I had to put my cat Mauser down this week.
My aunt Marsden found Mauser on June 18, 2000. She and my uncle were eating in their truck behind a KFC and saw a tiny grey kitten in the alley that ran behind the restaurant. He would shrink back against the wall whenever a car came by, but as they watched he kept getting braver and braver, and straying farther and farther out into the alleyway. It was obvious he was going to get squished, so Aunt Marsden and Uncle Bruce looked around to see if they could figure out where he had wandered off from. They couldn’t, so even though my Aunt is deathly allergic to cats, they took him home. I got a very wheezy call that night asking if I wanted a kitten.
I did, and my friend Rachel was willing to drive him up from LA to my parents’ place in Milpitas, where I was living (having just finished undergrad and waiting to start grad school in the fall). He was so tiny back then – I don’t have any pix from right after we got him, unfortunately. The above shot was taken when he was a few months old. The vet estimated he was about eight weeks old when we got him, which puts his birth some time in late April of that year. His tail was tiny at that point, a mere wisp. I actually worried that he might wind up with weird proportions, a normal body and a tiny tail.
My parents looked after him while I was in school, and when I moved out, he and Zephyr (who joined us in 2001) moved with me.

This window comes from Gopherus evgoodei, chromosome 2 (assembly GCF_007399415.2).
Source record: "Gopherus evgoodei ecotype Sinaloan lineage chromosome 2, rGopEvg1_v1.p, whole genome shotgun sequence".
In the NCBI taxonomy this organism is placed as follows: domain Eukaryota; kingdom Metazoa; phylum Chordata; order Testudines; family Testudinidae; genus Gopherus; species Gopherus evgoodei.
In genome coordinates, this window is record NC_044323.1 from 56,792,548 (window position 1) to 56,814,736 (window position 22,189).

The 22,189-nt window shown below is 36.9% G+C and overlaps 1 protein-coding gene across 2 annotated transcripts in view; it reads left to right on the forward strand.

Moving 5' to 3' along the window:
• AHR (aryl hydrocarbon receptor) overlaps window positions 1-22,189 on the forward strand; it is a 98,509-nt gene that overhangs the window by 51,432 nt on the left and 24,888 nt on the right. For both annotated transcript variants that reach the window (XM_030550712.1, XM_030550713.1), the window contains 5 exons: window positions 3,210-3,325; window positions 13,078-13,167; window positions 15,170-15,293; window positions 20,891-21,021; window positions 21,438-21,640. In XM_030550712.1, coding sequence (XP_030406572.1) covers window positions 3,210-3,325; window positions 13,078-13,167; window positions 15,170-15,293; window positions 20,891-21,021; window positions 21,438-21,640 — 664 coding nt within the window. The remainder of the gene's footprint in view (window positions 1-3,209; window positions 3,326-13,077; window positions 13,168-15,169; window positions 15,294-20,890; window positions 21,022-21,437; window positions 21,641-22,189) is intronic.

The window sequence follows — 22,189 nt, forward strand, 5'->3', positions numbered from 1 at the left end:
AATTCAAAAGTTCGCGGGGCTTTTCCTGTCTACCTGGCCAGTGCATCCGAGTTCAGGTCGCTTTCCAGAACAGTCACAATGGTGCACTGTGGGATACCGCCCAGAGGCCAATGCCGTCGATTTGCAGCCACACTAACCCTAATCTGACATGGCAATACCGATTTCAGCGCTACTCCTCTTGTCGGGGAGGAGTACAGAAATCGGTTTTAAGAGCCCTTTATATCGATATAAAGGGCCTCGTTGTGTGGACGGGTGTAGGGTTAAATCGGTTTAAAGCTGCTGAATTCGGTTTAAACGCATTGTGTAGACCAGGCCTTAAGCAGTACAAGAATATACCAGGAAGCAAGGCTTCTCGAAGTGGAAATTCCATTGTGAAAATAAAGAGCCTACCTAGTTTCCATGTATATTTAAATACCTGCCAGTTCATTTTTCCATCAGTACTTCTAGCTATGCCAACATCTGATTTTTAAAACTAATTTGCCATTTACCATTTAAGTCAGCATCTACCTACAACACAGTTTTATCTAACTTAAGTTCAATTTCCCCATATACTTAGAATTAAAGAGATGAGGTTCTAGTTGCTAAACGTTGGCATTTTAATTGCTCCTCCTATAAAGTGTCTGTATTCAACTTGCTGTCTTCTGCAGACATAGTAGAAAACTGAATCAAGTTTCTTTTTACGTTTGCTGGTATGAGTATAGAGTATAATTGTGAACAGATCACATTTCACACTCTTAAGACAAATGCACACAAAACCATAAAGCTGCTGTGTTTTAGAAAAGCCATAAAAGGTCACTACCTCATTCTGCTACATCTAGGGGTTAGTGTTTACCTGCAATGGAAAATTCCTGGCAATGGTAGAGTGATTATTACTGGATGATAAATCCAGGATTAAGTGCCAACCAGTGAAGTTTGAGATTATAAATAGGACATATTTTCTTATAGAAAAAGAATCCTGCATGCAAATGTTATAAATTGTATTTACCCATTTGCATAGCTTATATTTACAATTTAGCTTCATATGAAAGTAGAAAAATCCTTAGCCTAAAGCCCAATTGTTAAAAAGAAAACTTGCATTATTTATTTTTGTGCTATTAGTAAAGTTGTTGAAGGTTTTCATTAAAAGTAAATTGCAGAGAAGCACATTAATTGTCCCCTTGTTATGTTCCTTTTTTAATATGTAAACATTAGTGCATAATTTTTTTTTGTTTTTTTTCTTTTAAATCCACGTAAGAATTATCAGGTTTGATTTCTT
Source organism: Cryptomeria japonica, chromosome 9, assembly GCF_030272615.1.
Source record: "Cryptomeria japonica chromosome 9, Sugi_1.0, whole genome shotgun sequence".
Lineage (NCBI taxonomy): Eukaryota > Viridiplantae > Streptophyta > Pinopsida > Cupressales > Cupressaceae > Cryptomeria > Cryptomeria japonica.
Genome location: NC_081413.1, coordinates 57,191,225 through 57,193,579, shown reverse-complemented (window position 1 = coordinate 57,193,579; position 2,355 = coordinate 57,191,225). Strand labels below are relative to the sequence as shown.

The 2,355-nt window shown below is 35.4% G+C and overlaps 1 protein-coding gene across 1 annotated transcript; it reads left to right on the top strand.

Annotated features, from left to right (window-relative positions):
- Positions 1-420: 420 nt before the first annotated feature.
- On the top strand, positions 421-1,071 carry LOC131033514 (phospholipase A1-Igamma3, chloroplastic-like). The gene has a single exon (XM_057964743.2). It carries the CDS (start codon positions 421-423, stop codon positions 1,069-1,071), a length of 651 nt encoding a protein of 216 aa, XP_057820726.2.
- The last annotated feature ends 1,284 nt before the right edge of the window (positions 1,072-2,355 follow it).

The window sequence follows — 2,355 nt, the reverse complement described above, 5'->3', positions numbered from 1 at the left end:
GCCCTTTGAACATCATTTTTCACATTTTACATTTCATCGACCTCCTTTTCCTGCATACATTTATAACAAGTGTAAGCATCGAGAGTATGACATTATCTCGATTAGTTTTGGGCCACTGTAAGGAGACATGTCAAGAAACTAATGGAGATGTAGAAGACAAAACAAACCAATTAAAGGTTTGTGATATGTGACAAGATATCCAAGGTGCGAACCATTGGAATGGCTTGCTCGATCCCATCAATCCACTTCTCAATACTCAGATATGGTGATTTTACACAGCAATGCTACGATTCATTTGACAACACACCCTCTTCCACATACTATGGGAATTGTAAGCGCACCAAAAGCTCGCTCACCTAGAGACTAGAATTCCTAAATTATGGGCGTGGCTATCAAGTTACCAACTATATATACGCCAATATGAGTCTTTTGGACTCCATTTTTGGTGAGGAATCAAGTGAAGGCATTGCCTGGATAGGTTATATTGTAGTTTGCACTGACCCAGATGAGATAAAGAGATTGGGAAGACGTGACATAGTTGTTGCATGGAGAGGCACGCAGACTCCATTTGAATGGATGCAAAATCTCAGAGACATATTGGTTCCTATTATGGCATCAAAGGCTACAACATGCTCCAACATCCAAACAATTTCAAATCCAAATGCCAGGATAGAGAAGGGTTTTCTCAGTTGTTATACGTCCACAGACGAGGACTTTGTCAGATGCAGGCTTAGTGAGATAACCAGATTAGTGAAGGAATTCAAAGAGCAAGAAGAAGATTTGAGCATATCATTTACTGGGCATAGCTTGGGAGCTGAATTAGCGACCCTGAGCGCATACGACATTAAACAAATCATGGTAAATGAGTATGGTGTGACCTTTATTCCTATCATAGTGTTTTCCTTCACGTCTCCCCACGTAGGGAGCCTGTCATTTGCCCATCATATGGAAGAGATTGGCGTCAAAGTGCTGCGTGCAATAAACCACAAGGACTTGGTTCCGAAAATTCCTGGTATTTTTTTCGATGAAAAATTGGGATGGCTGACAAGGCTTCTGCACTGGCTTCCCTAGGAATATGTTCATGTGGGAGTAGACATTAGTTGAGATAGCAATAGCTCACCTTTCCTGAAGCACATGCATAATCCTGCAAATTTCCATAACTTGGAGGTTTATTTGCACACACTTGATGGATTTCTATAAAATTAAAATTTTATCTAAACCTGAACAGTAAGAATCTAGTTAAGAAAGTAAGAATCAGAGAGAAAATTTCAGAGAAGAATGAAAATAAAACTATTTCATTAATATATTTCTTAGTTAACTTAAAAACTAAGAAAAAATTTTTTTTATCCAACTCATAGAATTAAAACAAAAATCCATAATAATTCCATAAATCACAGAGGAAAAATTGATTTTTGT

Mauser was never a terribly healthy cat. He was always small (I think his highest weight was about 8.5 lbs). He had a couple rounds of serious illness as a youngster, and when he was about six his kidneys started to go. He joined the ranks of cats with chronic renal failure (CRF) and I had to give him subcutaneous fluids several times a week, as well as shots of anti-anemia medication. I’d always had trouble getting him to eat enough, and his kidney troubles only made that more difficult.
He was an incredibly sweet cat, though, and popular at the vet’s office. Everyone loved him, except for a cardiologist he got annoyed at and clawed across the face. That earned him a red half-dot on his vet file, although it was the only time he was really cranky at the vet. He was always well-behaved with me, even when I was learning how to inject his fluids and having to stick him several times with the huge needles used for that.
His kidney troubles made him a lot more low-key as well. He stopped being playful and mostly wanted to sit around and watch, or lie in a lap and be petted. He and Zephyr were never friendly, which is a pity. They mostly tolerated each other.
In the end, he stopped eating and a trip to the vet revealed his kidneys were completely shot and he had some sort of systemic infection. We never did track down where the infection was. There wasn’t much point — without at least partially-functioning kidneys, there’s no way for a cat to recover. Had he been human, he would have been on dialysis and waiting for a kidney transplant.
It was hard to let him go. He was my first cat as an adult, the first I raised from a little bitty kitten. When I went in, the vet (Dr. Amy Long at Parktown Veterinary Clinic) and the vet techs were incredibly sweet. They’ve all gotten to know Mauser over the years, what with his health issues. Plus, several of the techs petsat for me when I was out of town, since Mauser’s medical regimen was complex enough it wasn’t fair for me to ask my friends to handle it. They all told me how much they loved the little guy. One of my friends went with me so I wouldn’t have to drive home on my own.
I’m really going to miss him. He was a sweet cat. I feel so lucky that my aunt and uncle found him and gave him to me.